May 19, 2020, Federalist, What U.S. National Strategy Should Look Like In The Wake Of Coronavirus
- John Poindexter is a former national security advisor. Robert McFarlane is a former national security advisor. Richard Levine is a former National Security Council director for policy development.
- However, if U.S. intelligence services find proof that the PRC knew the virus escaped from its lab, or began in Wuhan some other way, yet locked down travel to other parts of China while permitting international travel from this city, at the time the Communist Party of China prevented essential international fact finding, this state committed what amounts to a war crime.
Precedence – How the U.S. reacted to past epidemics
- Twice before this crisis, and in the living memory of many Americans, our nation has experienced pandemics. According to the CDC’s website, during the 1957 Asian Flu, “The estimated number of deaths was 1.1 million worldwide and 116,000 in the United States.”
- The U.S. population in 1957 was 172 million; thus, adjusted for our present population, the Asian Flu would have killed 222,000 Americans. Of the 1968 Hong Kong Flu, the CDC has written, “The estimated number of deaths was 1 million worldwide and about 100,000 in the United States.” America’s population in 1968 was 201 million; adjusting for today, the Hong Kong Flu would have killed 164,000 Americans. Neither pandemic altered American economic life.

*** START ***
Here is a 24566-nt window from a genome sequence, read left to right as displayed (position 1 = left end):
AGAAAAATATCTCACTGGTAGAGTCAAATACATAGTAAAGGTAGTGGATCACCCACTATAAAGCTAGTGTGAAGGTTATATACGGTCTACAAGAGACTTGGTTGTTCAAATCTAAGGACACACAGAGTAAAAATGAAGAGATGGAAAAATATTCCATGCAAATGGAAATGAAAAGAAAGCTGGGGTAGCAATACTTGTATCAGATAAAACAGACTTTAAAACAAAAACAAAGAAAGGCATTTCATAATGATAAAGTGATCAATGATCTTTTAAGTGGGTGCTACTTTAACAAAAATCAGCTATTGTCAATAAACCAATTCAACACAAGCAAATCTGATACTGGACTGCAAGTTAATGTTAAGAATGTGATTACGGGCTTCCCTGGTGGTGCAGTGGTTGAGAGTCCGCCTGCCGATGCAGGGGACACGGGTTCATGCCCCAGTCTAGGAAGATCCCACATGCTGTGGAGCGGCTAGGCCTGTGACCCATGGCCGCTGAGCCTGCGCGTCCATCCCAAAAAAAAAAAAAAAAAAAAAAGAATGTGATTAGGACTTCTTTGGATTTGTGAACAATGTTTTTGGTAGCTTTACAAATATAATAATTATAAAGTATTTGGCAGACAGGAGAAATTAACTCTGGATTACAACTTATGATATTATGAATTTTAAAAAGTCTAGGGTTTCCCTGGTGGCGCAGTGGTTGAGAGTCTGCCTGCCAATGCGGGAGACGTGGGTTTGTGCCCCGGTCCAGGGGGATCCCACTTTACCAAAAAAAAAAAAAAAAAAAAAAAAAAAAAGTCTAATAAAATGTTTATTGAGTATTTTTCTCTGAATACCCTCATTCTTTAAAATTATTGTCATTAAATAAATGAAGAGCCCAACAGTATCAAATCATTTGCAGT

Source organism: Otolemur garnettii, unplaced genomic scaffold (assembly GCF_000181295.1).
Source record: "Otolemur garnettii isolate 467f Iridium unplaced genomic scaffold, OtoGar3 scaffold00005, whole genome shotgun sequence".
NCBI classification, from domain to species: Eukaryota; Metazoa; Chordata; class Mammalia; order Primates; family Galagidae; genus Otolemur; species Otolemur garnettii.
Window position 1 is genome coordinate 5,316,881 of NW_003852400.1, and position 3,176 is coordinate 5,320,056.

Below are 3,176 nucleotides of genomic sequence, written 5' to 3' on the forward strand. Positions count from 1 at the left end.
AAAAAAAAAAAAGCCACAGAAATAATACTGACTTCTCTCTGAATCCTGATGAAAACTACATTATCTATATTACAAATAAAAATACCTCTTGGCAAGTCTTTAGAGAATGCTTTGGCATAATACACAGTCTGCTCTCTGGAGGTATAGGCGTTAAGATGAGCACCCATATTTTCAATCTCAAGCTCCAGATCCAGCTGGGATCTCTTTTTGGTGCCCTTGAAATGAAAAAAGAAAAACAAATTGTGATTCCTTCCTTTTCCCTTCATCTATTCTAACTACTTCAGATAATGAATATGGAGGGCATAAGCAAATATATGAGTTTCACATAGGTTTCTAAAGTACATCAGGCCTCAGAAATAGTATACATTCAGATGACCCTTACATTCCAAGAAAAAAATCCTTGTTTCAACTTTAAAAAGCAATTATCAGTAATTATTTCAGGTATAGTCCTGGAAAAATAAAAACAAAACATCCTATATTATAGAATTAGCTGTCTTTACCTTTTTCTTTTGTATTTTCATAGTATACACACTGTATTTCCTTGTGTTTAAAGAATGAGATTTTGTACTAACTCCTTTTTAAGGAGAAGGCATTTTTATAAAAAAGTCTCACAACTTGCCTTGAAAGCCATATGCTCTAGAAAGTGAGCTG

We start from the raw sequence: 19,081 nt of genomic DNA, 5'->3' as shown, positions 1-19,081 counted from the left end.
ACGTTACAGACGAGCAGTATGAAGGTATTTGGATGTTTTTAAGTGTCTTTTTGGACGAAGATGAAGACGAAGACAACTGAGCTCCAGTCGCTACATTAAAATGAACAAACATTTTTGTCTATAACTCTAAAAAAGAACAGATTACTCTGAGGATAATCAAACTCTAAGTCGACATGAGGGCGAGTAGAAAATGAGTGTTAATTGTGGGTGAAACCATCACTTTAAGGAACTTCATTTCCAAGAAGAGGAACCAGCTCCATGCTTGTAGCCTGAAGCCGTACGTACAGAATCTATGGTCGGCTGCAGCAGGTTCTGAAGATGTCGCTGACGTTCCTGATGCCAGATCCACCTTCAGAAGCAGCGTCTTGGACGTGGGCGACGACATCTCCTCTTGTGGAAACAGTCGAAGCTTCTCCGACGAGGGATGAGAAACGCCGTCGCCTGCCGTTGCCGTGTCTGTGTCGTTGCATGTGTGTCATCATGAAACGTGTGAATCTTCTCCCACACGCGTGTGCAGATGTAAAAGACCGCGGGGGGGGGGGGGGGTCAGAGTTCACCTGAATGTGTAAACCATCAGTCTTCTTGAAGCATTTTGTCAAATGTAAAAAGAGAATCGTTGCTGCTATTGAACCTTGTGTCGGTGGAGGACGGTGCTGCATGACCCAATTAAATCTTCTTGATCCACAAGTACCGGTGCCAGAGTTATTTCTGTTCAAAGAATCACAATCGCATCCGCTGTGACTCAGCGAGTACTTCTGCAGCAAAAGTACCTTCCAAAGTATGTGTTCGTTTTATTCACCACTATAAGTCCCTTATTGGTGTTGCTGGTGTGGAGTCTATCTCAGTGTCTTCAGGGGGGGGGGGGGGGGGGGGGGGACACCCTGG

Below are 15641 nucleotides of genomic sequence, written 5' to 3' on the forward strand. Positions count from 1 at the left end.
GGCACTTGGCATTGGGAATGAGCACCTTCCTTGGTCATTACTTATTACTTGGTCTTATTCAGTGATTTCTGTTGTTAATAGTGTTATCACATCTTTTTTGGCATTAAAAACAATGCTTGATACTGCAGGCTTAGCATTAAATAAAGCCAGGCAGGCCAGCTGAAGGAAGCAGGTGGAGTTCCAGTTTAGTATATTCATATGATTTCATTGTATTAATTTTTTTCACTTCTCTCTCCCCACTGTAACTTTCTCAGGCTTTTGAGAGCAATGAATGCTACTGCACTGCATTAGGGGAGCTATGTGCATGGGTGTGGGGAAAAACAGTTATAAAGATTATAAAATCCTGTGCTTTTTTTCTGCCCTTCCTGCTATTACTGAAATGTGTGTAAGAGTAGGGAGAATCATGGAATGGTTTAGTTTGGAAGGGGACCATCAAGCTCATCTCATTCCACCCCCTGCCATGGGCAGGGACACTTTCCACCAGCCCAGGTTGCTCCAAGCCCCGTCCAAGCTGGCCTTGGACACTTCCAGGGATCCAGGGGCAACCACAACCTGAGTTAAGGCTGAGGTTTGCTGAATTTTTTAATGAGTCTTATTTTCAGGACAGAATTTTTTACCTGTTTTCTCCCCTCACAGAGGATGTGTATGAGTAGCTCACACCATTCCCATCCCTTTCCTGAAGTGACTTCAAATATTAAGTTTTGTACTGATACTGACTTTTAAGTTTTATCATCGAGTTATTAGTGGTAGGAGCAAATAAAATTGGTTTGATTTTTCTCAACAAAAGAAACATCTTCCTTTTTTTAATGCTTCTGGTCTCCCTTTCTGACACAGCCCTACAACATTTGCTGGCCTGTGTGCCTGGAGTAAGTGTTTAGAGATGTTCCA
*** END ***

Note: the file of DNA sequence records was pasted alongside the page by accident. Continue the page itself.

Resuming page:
- While some may argue the present pandemic could be much worse than the two that preceded it, the present dread, stoked by a foreign power, has certainly ruptured America’s economy in ways inconceivable before it.
- The way we have answered this pandemic is not repeatable: our array of actions cannot be mounted if another wave or pandemic strikes. This is our gravest sin: we have shown China, Russia, and Iran, as well as terrorist actors, that our nation may be brought low if faced with a new pathogen.